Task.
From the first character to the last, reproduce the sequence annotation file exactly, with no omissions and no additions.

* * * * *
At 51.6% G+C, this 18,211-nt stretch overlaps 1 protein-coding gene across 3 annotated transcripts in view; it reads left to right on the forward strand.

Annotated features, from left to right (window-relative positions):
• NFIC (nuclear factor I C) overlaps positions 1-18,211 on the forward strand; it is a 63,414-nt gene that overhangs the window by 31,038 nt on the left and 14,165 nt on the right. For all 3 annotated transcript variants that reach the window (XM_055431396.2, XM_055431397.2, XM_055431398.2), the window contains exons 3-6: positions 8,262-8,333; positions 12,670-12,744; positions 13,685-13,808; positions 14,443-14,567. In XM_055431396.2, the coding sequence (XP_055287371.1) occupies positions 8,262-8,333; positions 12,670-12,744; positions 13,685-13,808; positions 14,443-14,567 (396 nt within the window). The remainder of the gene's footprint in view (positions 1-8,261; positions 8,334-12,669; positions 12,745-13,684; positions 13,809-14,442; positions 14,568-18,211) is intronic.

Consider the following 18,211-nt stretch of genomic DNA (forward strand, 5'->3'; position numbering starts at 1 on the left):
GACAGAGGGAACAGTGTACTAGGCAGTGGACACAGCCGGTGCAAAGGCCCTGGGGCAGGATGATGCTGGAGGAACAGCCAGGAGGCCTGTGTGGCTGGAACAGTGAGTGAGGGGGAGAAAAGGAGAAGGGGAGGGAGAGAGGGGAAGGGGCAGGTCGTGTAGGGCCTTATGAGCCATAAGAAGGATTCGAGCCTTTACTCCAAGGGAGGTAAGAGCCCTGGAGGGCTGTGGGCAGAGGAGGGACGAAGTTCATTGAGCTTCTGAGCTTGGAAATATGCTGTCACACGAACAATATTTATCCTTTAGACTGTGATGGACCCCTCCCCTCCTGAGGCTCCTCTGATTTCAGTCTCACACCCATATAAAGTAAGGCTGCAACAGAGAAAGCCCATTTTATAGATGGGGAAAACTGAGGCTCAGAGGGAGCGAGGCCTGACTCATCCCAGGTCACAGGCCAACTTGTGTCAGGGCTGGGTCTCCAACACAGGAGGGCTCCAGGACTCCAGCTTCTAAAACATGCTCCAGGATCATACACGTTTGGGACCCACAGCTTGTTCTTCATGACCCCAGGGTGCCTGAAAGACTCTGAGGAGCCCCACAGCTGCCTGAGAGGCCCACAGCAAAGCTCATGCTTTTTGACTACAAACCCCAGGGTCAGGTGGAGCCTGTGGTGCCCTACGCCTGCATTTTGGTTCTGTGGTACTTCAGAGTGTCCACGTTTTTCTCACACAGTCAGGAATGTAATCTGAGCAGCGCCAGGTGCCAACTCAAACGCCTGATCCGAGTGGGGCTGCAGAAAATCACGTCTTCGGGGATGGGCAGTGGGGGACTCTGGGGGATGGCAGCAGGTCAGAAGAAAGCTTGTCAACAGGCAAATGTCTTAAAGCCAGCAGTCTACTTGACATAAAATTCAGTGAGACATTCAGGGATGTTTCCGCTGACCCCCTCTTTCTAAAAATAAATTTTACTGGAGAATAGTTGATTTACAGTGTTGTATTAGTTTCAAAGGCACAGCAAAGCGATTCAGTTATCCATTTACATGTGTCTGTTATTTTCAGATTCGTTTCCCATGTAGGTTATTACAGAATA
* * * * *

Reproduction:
At 51.6% G+C, this 18,211-nt stretch overlaps 1 protein-coding gene across 3 annotated transcripts in view; it reads left to right on the forward strand.

Annotated features, from left to right (window-relative positions):
• NFIC (nuclear factor I C) overlaps positions 1-18,211 on the forward strand; it is a 63,414-nt gene that overhangs the window by 31,038 nt on the left and 14,165 nt on the right. For all 3 annotated transcript variants that reach the window (XM_055431396.2, XM_055431397.2, XM_055431398.2), the window contains exons 3-6: positions 8,262-8,333; positions 12,670-12,744; positions 13,685-13,808; positions 14,443-14,567. In XM_055431396.2, the coding sequence (XP_055287371.1) occupies positions 8,262-8,333; positions 12,670-12,744; positions 13,685-13,808; positions 14,443-14,567 (396 nt within the window). The remainder of the gene's footprint in view (positions 1-8,261; positions 8,334-12,669; positions 12,745-13,684; positions 13,809-14,442; positions 14,568-18,211) is intronic.

Consider the following 18,211-nt stretch of genomic DNA (forward strand, 5'->3'; position numbering starts at 1 on the left):
GACAGAGGGAACAGTGTACTAGGCAGTGGACACAGCCGGTGCAAAGGCCCTGGGGCAGGATGATGCTGGAGGAACAGCCAGGAGGCCTGTGTGGCTGGAACAGTGAGTGAGGGGGAGAAAAGGAGAAGGGGAGGGAGAGAGGGGAAGGGGCAGGTCGTGTAGGGCCTTATGAGCCATAAGAAGGATTCGAGCCTTTACTCCAAGGGAGGTAAGAGCCCTGGAGGGCTGTGGGCAGAGGAGGGACGAAGTTCATTGAGCTTCTGAGCTTGGAAATATGCTGTCACACGAACAATATTTATCCTTTAGACTGTGATGGACCCCTCCCCTCCTGAGGCTCCTCTGATTTCAGTCTCACACCCATATAAAGTAAGGCTGCAACAGAGAAAGCCCATTTTATAGATGGGGAAAACTGAGGCTCAGAGGGAGCGAGGCCTGACTCATCCCAGGTCACAGGCCAACTTGTGTCAGGGCTGGGTCTCCAACACAGGAGGGCTCCAGGACTCCAGCTTCTAAAACATGCTCCAGGATCATACACGTTTGGGACCCACAGCTTGTTCTTCATGACCCCAGGGTGCCTGAAAGACTCTGAGGAGCCCCACAGCTGCCTGAGAGGCCCACAGCAAAGCTCATGCTTTTTGACTACAAACCCCAGGGTCAGGTGGAGCCTGTGGTGCCCTACGCCTGCATTTTGGTTCTGTGGTACTTCAGAGTGTCCACGTTTTTCTCACACAGTCAGGAATGTAATCTGAGCAGCGCCAGGTGCCAACTCAAACGCCTGATCCGAGTGGGGCTGCAGAAAATCACGTCTTCGGGGATGGGCAGTGGGGGACTCTGGGGGATGGCAGCAGGTCAGAAGAAAGCTTGTCAACAGGCAAATGTCTTAAAGCCAGCAGTCTACTTGACATAAAATTCAGTGAGACATTCAGGGATGTTTCCGCTGACCCCCTCTTTCTAAAAATAAATTTTACTGGAGAATAGTTGATTTACAGTGTTGTATTAGTTTCAAAGGCACAGCAAAGCGATTCAGTTATCCATTTACATGTGTCTGTTATTTTCAGATTCGTTTCCCATGTAGGTTATTACAGAATA